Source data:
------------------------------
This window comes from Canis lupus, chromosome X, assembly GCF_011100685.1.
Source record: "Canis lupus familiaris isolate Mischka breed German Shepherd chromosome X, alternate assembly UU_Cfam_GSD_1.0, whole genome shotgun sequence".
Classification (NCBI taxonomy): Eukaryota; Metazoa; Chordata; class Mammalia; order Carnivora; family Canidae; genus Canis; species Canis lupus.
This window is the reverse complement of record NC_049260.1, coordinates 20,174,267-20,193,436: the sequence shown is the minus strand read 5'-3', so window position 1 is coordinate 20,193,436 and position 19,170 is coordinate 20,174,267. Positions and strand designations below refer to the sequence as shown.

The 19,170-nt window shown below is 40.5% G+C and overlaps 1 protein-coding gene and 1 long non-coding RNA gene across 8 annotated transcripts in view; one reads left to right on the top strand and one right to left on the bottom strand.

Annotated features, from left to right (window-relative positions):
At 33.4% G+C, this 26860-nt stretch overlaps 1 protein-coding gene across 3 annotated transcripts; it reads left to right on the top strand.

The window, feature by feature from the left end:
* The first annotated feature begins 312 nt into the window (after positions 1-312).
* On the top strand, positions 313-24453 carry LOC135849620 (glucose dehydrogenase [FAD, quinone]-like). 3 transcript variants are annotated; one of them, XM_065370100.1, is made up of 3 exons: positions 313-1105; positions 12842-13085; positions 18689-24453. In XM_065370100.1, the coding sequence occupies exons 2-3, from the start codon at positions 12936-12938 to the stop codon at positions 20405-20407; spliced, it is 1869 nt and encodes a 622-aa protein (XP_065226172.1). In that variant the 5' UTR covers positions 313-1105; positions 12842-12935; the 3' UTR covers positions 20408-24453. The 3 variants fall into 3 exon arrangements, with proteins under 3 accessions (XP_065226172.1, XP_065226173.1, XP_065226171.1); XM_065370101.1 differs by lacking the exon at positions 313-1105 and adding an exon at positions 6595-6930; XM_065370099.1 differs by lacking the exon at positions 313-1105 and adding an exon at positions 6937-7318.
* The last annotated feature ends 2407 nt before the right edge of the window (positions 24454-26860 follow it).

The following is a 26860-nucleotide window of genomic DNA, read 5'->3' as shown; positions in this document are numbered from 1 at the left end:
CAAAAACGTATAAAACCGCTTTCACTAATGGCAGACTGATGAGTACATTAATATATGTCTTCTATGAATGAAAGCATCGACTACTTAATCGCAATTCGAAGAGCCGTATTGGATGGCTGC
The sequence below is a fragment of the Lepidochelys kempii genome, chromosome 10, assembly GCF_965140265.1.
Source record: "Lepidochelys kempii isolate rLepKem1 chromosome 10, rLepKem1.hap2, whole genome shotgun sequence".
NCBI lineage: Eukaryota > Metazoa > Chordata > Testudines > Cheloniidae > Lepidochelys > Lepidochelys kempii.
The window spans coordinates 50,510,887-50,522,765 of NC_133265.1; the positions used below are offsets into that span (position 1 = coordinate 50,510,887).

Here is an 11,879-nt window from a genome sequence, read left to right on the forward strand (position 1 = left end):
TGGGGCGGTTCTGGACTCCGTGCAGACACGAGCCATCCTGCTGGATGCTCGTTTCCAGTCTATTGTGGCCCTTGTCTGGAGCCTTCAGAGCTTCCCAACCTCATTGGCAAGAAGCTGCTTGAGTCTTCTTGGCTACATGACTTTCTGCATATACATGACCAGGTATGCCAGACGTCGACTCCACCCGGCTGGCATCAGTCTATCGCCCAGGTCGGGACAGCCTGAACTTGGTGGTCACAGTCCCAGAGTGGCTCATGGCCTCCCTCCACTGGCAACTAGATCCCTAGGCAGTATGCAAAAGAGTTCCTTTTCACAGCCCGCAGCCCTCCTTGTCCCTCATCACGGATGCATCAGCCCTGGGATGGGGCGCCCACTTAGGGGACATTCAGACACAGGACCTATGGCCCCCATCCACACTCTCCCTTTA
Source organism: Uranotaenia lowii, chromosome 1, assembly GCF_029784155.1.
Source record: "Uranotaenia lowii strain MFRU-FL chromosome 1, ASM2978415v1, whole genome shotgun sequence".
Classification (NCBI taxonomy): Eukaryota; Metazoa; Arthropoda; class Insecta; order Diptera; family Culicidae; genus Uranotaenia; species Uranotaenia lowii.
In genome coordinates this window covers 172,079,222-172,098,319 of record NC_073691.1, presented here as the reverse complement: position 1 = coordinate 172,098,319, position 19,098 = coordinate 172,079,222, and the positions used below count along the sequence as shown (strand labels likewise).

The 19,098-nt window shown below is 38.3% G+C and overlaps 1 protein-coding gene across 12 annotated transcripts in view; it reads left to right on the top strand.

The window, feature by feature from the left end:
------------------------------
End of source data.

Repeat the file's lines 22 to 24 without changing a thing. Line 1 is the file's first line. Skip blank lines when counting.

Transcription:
Classification (NCBI taxonomy): Eukaryota; Metazoa; Arthropoda; class Insecta; order Diptera; family Culicidae; genus Uranotaenia; species Uranotaenia lowii.
In genome coordinates this window covers 172,079,222-172,098,319 of record NC_073691.1, presented here as the reverse complement: position 1 = coordinate 172,098,319, position 19,098 = coordinate 172,079,222, and the positions used below count along the sequence as shown (strand labels likewise).

The 19,098-nt window shown below is 38.3% G+C and overlaps 1 protein-coding gene across 12 annotated transcripts in view; it reads left to right on the top strand.